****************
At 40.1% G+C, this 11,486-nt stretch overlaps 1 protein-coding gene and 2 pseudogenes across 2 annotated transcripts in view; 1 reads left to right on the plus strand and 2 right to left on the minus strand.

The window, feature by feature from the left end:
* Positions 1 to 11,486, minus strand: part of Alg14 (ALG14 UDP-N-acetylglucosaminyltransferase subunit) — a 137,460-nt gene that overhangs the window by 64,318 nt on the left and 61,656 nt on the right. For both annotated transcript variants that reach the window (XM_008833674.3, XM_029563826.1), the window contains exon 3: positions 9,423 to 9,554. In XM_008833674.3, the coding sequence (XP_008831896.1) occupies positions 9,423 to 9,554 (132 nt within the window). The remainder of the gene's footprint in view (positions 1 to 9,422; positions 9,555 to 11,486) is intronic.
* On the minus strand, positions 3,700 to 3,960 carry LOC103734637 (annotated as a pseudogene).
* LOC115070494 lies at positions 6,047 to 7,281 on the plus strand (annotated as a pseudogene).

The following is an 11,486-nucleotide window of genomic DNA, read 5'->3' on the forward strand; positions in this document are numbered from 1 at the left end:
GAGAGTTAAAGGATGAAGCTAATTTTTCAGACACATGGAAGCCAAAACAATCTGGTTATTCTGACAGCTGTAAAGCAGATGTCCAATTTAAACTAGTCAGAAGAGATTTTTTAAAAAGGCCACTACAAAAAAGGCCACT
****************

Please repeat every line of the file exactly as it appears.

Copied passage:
At 40.1% G+C, this 11,486-nt stretch overlaps 1 protein-coding gene and 2 pseudogenes across 2 annotated transcripts in view; 1 reads left to right on the plus strand and 2 right to left on the minus strand.

The window, feature by feature from the left end:
* Positions 1 to 11,486, minus strand: part of Alg14 (ALG14 UDP-N-acetylglucosaminyltransferase subunit) — a 137,460-nt gene that overhangs the window by 64,318 nt on the left and 61,656 nt on the right. For both annotated transcript variants that reach the window (XM_008833674.3, XM_029563826.1), the window contains exon 3: positions 9,423 to 9,554. In XM_008833674.3, the coding sequence (XP_008831896.1) occupies positions 9,423 to 9,554 (132 nt within the window). The remainder of the gene's footprint in view (positions 1 to 9,422; positions 9,555 to 11,486) is intronic.
* On the minus strand, positions 3,700 to 3,960 carry LOC103734637 (annotated as a pseudogene).
* LOC115070494 lies at positions 6,047 to 7,281 on the plus strand (annotated as a pseudogene).

The following is an 11,486-nucleotide window of genomic DNA, read 5'->3' on the forward strand; positions in this document are numbered from 1 at the left end:
GAGAGTTAAAGGATGAAGCTAATTTTTCAGACACATGGAAGCCAAAACAATCTGGTTATTCTGACAGCTGTAAAGCAGATGTCCAATTTAAACTAGTCAGAAGAGATTTTTTAAAAAGGCCACTACAAAAAAGGCCACT